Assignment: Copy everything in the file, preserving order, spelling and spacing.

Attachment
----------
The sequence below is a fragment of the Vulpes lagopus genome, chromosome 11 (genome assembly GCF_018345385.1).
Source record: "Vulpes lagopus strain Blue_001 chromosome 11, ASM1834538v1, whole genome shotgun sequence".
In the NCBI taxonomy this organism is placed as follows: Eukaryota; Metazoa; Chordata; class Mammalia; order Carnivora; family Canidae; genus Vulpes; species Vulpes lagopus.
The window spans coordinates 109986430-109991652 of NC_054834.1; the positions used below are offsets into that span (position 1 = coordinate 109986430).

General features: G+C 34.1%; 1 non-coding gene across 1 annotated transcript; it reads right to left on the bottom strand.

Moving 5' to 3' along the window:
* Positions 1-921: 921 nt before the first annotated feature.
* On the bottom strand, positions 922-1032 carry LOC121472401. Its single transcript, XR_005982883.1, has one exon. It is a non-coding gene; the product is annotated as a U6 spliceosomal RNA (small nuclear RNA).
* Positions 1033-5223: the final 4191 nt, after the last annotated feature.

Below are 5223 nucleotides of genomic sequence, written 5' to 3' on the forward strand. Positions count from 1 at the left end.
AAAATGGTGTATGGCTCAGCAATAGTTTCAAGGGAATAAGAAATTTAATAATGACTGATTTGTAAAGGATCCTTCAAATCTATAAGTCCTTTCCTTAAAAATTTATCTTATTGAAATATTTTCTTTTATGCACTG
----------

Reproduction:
The sequence below is a fragment of the Vulpes lagopus genome, chromosome 11 (genome assembly GCF_018345385.1).
Source record: "Vulpes lagopus strain Blue_001 chromosome 11, ASM1834538v1, whole genome shotgun sequence".
In the NCBI taxonomy this organism is placed as follows: Eukaryota; Metazoa; Chordata; class Mammalia; order Carnivora; family Canidae; genus Vulpes; species Vulpes lagopus.
The window spans coordinates 109986430-109991652 of NC_054834.1; the positions used below are offsets into that span (position 1 = coordinate 109986430).

General features: G+C 34.1%; 1 non-coding gene across 1 annotated transcript; it reads right to left on the bottom strand.

Moving 5' to 3' along the window:
* Positions 1-921: 921 nt before the first annotated feature.
* On the bottom strand, positions 922-1032 carry LOC121472401. Its single transcript, XR_005982883.1, has one exon. It is a non-coding gene; the product is annotated as a U6 spliceosomal RNA (small nuclear RNA).
* Positions 1033-5223: the final 4191 nt, after the last annotated feature.

Below are 5223 nucleotides of genomic sequence, written 5' to 3' on the forward strand. Positions count from 1 at the left end.
AAAATGGTGTATGGCTCAGCAATAGTTTCAAGGGAATAAGAAATTTAATAATGACTGATTTGTAAAGGATCCTTCAAATCTATAAGTCCTTTCCTTAAAAATTTATCTTATTGAAATATTTTCTTTTATGCACTG